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Charlie Rose Interviews Bashar al-Assad (TVNewser)
CBS This Morning co-host Charlie Rose got an interview Sunday with Syrian President Bashar al-Assad. This is Assad’s first TV interview since President Obama asked Congress to approve the use of force against the Syrian regime for use of chemical weapons. Rose, now in Beirut, called in to Face the Nation with Bob Schieffer. Politico / Dylan Byers on Media In the interview, Assad denied that he had anything to do with the chemical weapons attack that took place on Aug. 21, 2013. Rose also said the Syrian president would not confirm or deny that the regime has chemical weapons. NYT The interview, which was arranged in the last few days amid a Congressional debate about whether to authorize a limited military strike against Syria, will be broadcast on Monday by CBS and PBS. In a sign of the significance of the interview, he was accompanied by Jeffrey Fager, the chairman of CBS News and the top producer of 60 Minutes. HuffPost It is the first interview that al-Assad has given to an American news network in two years. Barbara Walters sat down with him in Syria in 2011. The Guardian It is Rose’s second major scoop of the summer. In June, he interviewed Obama as the president defended the record of the National Security Agency, following revelations in The Guardian regarding the mass surveillance of US and foreign citizens.
Posts Tagged ‘TechCrunch’
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It hurts when you love someone borderline and they can’t feel anything at all for you, and threaten to murder you if you told anyone about the physical abuse – all for keeping his reputation. The emotional abuse was equally bad. On a positive note, it can’t get any worse than this and I can’t get myself of this bed.
In the update, Allen says that she dated Arrington for eight years, but Gawker suggested that might not be true.
Arrington — currently a columnist for AOL-owned TechCrunch — hasn’t commented on Allen’s very serious words, but we’re sure he will. We’ll update when any more details emerge.
AOL CEO Tim Armstrong has refuted a rumor from earlier today that AOL is planning to sell Engadget and TechCrunch. He explained to AdertisingAge that the company has explored outside partnerships for investments opportunities. But a sale? Nope.
“We are planning to invest in those properties, not sell [them]” Armstrong told AdAge.
Now who/what do you believe? Armstrong or the rumor? Either way, there’s probably a lot more to this story.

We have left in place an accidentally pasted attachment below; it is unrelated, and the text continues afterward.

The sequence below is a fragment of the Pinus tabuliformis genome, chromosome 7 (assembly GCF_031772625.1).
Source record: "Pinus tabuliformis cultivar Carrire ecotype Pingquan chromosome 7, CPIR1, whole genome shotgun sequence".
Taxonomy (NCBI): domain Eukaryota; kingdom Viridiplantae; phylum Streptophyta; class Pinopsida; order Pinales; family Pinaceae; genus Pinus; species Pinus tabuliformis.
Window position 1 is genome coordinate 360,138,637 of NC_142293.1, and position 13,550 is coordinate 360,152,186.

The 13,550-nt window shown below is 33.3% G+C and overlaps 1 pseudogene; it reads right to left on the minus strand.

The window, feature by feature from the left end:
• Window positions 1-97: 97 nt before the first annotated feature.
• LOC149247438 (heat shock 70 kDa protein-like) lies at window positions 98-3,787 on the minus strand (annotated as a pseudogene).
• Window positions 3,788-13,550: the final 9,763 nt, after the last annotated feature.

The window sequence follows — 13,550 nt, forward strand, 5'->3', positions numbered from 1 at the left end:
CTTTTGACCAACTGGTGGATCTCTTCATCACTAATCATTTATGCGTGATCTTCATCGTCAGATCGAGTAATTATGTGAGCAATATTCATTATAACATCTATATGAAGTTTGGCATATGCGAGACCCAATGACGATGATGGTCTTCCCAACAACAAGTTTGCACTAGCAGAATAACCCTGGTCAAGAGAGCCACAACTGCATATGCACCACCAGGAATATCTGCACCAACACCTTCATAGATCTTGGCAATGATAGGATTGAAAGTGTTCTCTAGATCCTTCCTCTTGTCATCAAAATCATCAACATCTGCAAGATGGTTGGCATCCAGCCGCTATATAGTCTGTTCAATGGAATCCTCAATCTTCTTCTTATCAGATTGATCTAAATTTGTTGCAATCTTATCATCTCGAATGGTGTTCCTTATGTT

According to PandoDaily — who cites two sources — AOL is putting its tech sites Engadget and TechCrunch up for sale. The sites would have to be purchased together, and the asking price is a ridiculous $70 to $100 million. For now there are no serious bidders, but Pando says there has been interest.
And because any story involving TechCrunch wouldn’t be complete without a quote from its founder, Michael Arrington, he told PandoDaily the following:
I don’t know anything. No one tells me anything. I am not in the least bit interested [in buying back TechCrunch]. I was Team Pando all the way until Sarah Lacy fired me. That does not change my position on TechCrunch.
Serious question: If Arrington didn’t have drama in his life, would he be able to function?
It’s been a rough week for AOL, and it’s only Tuesday. Yesterday Alex Gounares, CTO of AOL, Tim Dierks, Senior Vice President of Engineering, and Erick Schonfeld, Editor-in-Chief of TechCrunch, all left the company.
Gounares had been with AOL since 2010. Since Dierks was hired by Gounares, All Things D reports that the two departures are connected. There is no word on who will replace Gounares, but Michael Manos will succeed Dierks.
TechCrunch has lost Jason Kincaid, one of the site’s more popular writers. Kincaid has been with TechCrunch since 2008. Earlier today he tweeted, “Thank you to TechCrunch — and all of its readers — for an amazing four years,” and linked to a farewell post on his personal blog:
You’ll note that this post doesn’t have any coy allusions as to what I’ll be doing next. The truth is, I’m not really sure —I’m fortunate in that I have several options, but I promised myself that I wouldn’t make any decisions until after I’ve redeemed the dancing classes I purchased on Google Offers, which will take a few weeks.
So keep watching this space, should you be so inclined. With any luck, I should be busting some moves soon enough.
Erick Schonfeld, TechCrunch’s Editor-in-Chief, bid adieu to Kincaid a few hours later on the site. “Jason has many fans here among readers and the staff alike. He helped to define the character of TechCrunch during our formative years, and he will always be a part of our family,” wrote Schonfeld.
Last week’s tragedy at Fort Hood, so close to Veteran’s Day, left the public scared and confused — not only because of the senseless nature of the crime which left 13 dead, but because some of the information that leaked out about the event from the ground turned out to be false.
After US Airways Flight 1549 fell into the Hudson River last year — and the first photo of the event landed on Twitter — people have looked to Twitter to provide first-hand accounts and early information about breaking news. But what if the information from these citizen journalists (if that’s what they are), isn’t accurate?
After the jump, how the debate unfolded